Oddly, for those who think that beer festival are purely for hopheads, the first beers to run off there were a wheat beer and a chocolate and vanilla stout.  

So in the space of 24 hours we had sampled a vast array of different beers, with plenty of variety and plenty of new breweries to try. Thanks must go those Camra workers who had worked tirelessly to create both festivals and those who offered their services free to man the pumps. Roll on next year !! 

Monday, October 01, 2012

Get it while you can !!

A few days ago, I hinted that the Grove had a few Brodies beers lurking in the cellar. Well, that hint has come to fruition and a quick visit yesterday revealed four of the London brewery beers on the bar. I know that I often complain about one brewerys beers dominating a bar but on this occasion I will make an exception. It would have been rude not to have sampled them all, purely for quality control purposes.

If you are unfamiliar with the brewery's output, I am not too surprised as they very rarely seem to leave  the capital, but the Grove is now onto its second batch, so successful was the first. The brewery started in August 2008 at the William IV pub in Leyton, and has brewed around 150 beers covering every style from malty to hoppy, weak to strong, dark to light.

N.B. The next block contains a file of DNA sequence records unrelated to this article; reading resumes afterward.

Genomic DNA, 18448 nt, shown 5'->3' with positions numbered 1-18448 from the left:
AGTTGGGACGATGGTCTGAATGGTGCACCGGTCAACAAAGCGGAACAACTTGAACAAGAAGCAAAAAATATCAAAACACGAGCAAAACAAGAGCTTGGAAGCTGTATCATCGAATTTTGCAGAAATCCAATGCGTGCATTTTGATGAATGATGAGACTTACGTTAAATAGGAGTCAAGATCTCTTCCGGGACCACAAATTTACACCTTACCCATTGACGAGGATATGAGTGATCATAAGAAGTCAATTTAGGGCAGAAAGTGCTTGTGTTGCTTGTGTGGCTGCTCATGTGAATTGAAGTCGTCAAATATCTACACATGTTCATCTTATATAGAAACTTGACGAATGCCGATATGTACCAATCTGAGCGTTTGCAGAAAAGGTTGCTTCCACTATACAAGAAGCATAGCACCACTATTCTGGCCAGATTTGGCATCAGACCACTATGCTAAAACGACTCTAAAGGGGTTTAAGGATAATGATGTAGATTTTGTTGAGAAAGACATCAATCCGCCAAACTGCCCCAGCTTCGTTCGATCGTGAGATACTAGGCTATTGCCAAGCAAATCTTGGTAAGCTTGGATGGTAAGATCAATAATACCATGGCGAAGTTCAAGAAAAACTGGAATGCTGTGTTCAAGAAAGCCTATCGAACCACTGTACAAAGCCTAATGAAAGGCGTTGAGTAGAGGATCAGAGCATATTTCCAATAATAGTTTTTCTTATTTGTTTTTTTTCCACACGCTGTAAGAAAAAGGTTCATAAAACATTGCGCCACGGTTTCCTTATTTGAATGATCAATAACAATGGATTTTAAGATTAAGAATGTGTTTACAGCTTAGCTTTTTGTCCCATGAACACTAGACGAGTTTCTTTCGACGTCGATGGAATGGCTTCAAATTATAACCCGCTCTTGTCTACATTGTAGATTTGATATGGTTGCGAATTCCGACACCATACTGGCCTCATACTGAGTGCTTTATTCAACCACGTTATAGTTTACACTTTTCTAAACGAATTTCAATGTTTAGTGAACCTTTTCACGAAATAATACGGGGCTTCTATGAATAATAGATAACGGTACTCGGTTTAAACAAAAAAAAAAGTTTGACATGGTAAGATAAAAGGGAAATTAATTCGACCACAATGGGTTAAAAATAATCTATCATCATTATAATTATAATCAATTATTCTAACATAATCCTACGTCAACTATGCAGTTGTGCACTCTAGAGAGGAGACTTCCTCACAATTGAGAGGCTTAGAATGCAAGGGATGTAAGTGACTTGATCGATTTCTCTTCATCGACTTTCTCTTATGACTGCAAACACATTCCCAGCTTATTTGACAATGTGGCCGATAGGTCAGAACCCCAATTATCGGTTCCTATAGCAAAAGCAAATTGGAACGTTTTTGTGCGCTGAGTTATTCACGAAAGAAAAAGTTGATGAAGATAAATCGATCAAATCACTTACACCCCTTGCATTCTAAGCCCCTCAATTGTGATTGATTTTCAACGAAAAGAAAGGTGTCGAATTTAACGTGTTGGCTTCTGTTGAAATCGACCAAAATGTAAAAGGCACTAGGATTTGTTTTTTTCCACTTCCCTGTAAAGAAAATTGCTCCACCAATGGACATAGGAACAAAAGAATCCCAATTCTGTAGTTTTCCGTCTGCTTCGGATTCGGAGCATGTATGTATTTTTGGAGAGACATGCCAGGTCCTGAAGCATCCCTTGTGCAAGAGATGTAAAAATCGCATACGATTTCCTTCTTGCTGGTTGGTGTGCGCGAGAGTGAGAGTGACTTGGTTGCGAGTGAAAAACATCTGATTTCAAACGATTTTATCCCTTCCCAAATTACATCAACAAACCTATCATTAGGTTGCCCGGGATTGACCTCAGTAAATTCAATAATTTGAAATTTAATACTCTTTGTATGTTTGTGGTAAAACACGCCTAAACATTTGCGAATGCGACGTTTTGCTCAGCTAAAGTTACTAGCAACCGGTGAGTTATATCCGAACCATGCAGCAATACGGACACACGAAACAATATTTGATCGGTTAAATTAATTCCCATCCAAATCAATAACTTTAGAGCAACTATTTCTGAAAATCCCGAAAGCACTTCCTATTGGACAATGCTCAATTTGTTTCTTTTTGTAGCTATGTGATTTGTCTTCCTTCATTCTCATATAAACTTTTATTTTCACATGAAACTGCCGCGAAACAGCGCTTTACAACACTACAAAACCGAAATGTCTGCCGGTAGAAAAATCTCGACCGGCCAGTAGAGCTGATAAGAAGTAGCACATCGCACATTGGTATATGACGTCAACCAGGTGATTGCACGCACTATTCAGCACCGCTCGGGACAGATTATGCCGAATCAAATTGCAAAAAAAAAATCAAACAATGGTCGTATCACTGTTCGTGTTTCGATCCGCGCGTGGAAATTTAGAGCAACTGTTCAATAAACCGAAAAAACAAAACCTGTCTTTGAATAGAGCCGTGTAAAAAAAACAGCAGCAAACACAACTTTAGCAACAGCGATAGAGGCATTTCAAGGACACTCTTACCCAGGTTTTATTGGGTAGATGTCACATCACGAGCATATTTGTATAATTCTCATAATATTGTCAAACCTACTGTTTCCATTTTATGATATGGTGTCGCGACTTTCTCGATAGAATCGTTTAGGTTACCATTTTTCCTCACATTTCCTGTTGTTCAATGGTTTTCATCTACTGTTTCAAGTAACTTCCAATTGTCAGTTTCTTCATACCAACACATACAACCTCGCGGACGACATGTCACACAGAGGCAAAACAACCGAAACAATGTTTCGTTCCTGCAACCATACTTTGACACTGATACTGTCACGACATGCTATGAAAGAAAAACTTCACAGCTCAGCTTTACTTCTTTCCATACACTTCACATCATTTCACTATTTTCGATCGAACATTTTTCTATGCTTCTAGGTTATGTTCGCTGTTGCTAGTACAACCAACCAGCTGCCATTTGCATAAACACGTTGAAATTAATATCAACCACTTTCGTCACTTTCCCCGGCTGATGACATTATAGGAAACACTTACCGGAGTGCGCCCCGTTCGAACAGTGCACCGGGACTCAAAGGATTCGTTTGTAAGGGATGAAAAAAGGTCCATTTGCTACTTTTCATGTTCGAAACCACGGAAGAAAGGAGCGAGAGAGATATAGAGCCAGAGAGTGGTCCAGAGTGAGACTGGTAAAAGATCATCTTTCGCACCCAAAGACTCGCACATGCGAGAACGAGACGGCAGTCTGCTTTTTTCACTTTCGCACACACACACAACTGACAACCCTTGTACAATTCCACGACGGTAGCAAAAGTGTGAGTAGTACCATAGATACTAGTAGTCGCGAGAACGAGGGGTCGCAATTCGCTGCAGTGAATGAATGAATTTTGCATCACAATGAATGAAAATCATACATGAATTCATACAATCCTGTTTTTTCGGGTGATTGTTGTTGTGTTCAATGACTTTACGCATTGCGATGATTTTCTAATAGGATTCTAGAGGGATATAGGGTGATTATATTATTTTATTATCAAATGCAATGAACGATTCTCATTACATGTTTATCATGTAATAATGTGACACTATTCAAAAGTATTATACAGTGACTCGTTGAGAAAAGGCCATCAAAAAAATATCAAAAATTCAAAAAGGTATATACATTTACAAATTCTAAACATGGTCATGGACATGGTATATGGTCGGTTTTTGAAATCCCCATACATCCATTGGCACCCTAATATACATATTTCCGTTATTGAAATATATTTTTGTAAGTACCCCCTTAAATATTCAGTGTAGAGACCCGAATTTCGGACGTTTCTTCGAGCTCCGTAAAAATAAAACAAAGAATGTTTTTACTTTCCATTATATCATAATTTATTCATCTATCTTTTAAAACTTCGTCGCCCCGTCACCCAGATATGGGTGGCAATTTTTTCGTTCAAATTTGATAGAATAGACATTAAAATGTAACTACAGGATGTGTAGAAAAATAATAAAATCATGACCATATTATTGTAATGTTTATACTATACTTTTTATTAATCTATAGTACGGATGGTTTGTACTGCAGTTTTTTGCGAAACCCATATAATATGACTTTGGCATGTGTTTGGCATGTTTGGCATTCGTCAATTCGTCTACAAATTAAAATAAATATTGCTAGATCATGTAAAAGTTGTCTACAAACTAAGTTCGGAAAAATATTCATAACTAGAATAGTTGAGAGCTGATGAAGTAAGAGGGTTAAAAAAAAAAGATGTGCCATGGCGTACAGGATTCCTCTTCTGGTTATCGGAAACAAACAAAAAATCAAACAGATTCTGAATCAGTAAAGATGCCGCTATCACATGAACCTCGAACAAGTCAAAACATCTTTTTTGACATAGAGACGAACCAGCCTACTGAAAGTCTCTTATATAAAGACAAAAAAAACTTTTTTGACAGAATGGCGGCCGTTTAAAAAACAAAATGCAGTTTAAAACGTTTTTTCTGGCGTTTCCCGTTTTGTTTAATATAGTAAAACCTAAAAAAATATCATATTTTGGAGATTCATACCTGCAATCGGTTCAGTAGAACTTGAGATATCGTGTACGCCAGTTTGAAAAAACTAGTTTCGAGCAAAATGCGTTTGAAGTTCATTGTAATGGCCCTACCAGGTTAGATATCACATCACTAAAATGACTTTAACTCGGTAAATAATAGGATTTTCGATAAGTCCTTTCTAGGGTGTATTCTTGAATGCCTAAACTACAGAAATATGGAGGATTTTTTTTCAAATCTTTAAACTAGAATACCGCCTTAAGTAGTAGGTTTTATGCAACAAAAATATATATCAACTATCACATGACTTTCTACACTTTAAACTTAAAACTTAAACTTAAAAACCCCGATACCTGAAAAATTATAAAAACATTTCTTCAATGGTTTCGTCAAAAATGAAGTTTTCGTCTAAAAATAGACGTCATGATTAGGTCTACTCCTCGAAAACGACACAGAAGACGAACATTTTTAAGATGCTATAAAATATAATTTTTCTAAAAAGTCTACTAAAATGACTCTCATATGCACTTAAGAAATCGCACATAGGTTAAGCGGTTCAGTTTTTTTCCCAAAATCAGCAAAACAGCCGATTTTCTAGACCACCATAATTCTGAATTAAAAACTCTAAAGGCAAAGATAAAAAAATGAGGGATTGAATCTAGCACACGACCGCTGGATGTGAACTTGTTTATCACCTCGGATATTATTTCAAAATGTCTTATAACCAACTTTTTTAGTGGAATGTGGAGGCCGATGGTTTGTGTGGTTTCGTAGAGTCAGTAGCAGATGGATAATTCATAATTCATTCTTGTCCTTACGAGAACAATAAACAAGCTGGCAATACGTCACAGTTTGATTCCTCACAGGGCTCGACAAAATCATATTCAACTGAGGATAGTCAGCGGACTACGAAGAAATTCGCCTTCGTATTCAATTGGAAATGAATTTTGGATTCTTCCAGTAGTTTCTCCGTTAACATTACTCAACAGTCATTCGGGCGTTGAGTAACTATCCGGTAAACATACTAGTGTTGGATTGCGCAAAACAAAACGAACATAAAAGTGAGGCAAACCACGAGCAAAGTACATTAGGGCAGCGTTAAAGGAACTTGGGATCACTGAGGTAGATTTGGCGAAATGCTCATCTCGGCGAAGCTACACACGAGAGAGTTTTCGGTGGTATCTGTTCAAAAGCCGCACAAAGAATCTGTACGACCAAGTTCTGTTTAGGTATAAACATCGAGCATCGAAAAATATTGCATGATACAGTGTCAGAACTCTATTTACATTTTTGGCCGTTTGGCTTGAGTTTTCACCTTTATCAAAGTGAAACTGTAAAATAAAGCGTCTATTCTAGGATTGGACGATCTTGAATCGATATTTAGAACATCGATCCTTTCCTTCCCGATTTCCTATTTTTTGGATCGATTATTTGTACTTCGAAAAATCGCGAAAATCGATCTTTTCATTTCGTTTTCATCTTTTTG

What of my sampling though ? Starting with the weakest 'Shoreditch Sunshine'. A 3.9% perfectly balanced quaffing beer, it would have been ideal for a hot summers day, but seemed to hit the spot on a wet autumn Sunday as well. Light and hoppy, it was a real gem. Despite the temptation to try a second I was being drawn to a clutch of their stronger offerings. 'Amarilla' used to be a session strength single hop variety beer, it now weighs in at 5% and tastes even better at this strength with the powerful orange flavour of the Amarillo hops coming through. Next up was 'Old Street IPA' at 5% again, and another light beer with a powerful hop taste  but a very pleasant malty background. The quartet was completed by 'White IPA', this time 5.1% and the hops here were perfectly balanced by the wheat used in the mash. A strong wheat beer I suppose, but I enjoy the style and this was one of the best I have ever come across.

If you have never tried Brodies before, a quick call to the Grove in the next week of so should remedy that, but beware, the quick call may extend into a long session. I just feel sorry for those poor souls who have taken themselves off to the coast for the week !!  

Monday, September 24, 2012

The medicine man rides again !!

In August 1995, a brewery started brewing in the Abbeydale district of Sheffield. Many names were suggested for it but it was eventually decided that the simple was the best and it became 'Abbeydale' brewery. Patrick, the owner, had a vision of what he wanted the pump clips to look like and recruited Ivan Bradley,  a graphic designer, to bring his ideas to fruition. The clips are always interesting and always have, somewhere, an image that continues throughout the range, of an old arch in some shape or form. You can tell an Abbeydale brewery beer by this alone, even without the name. However....